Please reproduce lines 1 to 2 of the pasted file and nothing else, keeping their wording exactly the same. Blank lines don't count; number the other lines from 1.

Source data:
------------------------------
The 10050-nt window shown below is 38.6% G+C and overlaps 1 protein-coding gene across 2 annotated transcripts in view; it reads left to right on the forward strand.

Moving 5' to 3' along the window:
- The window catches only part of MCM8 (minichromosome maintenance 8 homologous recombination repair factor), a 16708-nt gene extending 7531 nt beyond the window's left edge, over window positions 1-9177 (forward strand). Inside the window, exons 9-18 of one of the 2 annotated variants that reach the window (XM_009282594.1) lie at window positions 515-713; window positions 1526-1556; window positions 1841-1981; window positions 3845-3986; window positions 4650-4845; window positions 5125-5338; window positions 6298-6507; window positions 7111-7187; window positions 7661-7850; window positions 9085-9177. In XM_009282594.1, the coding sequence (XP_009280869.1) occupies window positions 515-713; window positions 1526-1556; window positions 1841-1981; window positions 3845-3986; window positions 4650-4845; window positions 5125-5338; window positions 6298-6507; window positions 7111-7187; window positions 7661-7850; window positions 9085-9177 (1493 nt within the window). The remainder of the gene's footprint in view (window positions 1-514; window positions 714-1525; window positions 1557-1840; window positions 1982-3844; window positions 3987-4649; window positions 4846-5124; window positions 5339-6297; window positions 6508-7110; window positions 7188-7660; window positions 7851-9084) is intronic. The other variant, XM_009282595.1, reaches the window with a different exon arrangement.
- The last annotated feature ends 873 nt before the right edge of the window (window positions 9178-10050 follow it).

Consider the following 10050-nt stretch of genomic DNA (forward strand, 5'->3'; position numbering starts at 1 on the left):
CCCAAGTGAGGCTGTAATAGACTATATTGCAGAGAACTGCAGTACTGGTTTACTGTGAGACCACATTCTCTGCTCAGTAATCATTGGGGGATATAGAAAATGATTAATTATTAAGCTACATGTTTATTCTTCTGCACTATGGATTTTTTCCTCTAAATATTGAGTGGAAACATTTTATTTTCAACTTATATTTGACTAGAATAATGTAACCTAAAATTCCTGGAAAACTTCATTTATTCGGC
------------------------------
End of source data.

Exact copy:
The 10050-nt window shown below is 38.6% G+C and overlaps 1 protein-coding gene across 2 annotated transcripts in view; it reads left to right on the forward strand.

Moving 5' to 3' along the window: